The Conservative party's campaign chair for the 2019 federal election said Friday the Tories need to reinvigorate their brand among new Canadians.
Hamish Marshall also says so-called 'pink-collar' labourers — those who work in traditionally female jobs such as health care and teaching — make up another voting bloc the party should be chasing.
Marshall was among the panellists at the annual Manning Networking Conference, where conservative politicians and thought leaders are talking about building new momentum after recent turmoil that, among other things, has seen senior leaders resign over sexual misconduct allegations.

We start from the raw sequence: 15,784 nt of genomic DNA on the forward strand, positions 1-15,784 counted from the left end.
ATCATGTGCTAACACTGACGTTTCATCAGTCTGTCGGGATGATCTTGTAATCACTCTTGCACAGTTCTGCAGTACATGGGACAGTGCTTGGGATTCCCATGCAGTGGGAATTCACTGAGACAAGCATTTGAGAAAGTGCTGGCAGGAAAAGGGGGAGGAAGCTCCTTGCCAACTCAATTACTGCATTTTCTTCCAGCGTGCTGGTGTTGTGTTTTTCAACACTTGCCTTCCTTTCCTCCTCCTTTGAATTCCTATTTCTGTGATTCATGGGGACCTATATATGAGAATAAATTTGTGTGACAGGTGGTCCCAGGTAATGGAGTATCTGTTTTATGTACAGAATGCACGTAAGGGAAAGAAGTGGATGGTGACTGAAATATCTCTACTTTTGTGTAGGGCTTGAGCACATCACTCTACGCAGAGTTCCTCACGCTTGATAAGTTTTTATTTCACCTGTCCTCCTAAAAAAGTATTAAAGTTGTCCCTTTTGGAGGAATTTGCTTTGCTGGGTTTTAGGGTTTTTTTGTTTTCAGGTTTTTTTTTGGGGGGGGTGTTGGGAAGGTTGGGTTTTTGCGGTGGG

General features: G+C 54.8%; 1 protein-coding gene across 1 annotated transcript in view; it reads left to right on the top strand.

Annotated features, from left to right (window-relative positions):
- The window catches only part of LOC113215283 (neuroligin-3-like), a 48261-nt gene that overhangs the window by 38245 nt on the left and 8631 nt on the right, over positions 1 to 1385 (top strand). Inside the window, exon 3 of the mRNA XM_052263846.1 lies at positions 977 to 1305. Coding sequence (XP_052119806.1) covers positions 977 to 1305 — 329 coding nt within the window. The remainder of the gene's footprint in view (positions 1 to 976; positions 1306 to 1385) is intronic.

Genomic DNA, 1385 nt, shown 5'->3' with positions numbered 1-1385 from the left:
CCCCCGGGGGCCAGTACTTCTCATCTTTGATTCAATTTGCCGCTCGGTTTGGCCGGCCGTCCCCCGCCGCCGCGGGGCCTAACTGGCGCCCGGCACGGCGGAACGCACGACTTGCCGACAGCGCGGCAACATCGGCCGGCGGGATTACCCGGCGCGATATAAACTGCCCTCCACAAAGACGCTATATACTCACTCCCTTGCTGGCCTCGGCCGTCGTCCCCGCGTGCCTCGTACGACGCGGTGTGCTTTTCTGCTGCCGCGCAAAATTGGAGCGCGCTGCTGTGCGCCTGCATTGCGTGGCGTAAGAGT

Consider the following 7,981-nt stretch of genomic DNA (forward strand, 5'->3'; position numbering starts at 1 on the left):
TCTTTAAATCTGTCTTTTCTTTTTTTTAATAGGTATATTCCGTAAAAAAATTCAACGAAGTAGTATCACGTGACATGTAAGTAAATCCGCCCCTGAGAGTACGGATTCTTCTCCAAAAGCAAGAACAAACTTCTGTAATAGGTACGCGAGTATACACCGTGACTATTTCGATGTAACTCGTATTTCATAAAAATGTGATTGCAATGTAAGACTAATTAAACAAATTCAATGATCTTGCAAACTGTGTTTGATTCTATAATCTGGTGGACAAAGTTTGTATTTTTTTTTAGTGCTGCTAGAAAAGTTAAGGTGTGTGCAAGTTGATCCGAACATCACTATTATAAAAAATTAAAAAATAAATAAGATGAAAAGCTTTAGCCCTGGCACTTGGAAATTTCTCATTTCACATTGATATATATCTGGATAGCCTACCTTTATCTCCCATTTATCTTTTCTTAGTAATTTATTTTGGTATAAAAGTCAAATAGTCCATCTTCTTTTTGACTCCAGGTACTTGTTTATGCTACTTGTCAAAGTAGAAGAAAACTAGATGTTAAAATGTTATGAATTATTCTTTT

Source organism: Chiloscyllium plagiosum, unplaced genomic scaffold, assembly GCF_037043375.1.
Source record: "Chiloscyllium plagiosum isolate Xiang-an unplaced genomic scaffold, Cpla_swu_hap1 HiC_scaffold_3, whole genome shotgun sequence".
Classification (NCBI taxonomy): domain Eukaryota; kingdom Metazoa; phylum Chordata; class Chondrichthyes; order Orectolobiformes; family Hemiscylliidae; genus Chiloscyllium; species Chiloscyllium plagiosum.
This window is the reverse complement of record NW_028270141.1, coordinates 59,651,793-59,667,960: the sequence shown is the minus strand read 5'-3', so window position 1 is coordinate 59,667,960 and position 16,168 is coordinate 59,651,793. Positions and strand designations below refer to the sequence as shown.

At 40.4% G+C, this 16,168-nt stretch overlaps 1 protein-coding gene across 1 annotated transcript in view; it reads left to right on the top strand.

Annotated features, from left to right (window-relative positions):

Several female conservatives say the #metoo movement — and the Liberals' claim to be the only feminist party at the federal level — need to be addressed if the right is to regain its footing in time for the next election.
MP Rachael Harder, who was blocked from being the head of the Commons status of women committee because of her pro-life views, said the Liberal message is not true feminism.
She said her experience showed her Prime Minister Justin Trudeau believes he is the only one permitted to decide who are the right and wrong people to represent women in Canadian public life.